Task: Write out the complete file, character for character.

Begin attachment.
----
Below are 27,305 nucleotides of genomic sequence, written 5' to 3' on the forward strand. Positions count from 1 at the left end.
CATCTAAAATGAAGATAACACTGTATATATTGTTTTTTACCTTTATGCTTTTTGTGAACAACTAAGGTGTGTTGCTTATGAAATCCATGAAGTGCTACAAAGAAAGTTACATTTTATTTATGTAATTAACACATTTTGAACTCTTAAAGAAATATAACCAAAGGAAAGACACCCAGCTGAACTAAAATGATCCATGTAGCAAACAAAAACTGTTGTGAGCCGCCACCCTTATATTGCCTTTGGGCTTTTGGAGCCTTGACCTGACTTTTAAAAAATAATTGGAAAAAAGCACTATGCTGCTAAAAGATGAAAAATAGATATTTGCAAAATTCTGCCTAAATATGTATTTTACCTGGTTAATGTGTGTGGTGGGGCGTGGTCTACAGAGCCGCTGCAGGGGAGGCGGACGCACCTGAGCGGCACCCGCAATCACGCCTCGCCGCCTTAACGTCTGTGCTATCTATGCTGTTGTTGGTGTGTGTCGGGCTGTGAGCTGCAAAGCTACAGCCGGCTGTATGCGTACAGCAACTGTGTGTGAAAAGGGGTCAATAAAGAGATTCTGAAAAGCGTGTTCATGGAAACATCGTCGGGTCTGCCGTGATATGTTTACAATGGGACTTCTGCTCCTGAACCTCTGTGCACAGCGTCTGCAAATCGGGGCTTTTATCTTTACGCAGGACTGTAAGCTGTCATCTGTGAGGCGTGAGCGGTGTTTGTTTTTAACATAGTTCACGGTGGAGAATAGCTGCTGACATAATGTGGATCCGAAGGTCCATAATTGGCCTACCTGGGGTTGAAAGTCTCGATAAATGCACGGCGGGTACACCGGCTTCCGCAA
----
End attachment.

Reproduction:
Below are 27,305 nucleotides of genomic sequence, written 5' to 3' on the forward strand. Positions count from 1 at the left end.
CATCTAAAATGAAGATAACACTGTATATATTGTTTTTTACCTTTATGCTTTTTGTGAACAACTAAGGTGTGTTGCTTATGAAATCCATGAAGTGCTACAAAGAAAGTTACATTTTATTTATGTAATTAACACATTTTGAACTCTTAAAGAAATATAACCAAAGGAAAGACACCCAGCTGAACTAAAATGATCCATGTAGCAAACAAAAACTGTTGTGAGCCGCCACCCTTATATTGCCTTTGGGCTTTTGGAGCCTTGACCTGACTTTTAAAAAATAATTGGAAAAAAGCACTATGCTGCTAAAAGATGAAAAATAGATATTTGCAAAATTCTGCCTAAATATGTATTTTACCTGGTTAATGTGTGTGGTGGGGCGTGGTCTACAGAGCCGCTGCAGGGGAGGCGGACGCACCTGAGCGGCACCCGCAATCACGCCTCGCCGCCTTAACGTCTGTGCTATCTATGCTGTTGTTGGTGTGTGTCGGGCTGTGAGCTGCAAAGCTACAGCCGGCTGTATGCGTACAGCAACTGTGTGTGAAAAGGGGTCAATAAAGAGATTCTGAAAAGCGTGTTCATGGAAACATCGTCGGGTCTGCCGTGATATGTTTACAATGGGACTTCTGCTCCTGAACCTCTGTGCACAGCGTCTGCAAATCGGGGCTTTTATCTTTACGCAGGACTGTAAGCTGTCATCTGTGAGGCGTGAGCGGTGTTTGTTTTTAACATAGTTCACGGTGGAGAATAGCTGCTGACATAATGTGGATCCGAAGGTCCATAATTGGCCTACCTGGGGTTGAAAGTCTCGATAAATGCACGGCGGGTACACCGGCTTCCGCAA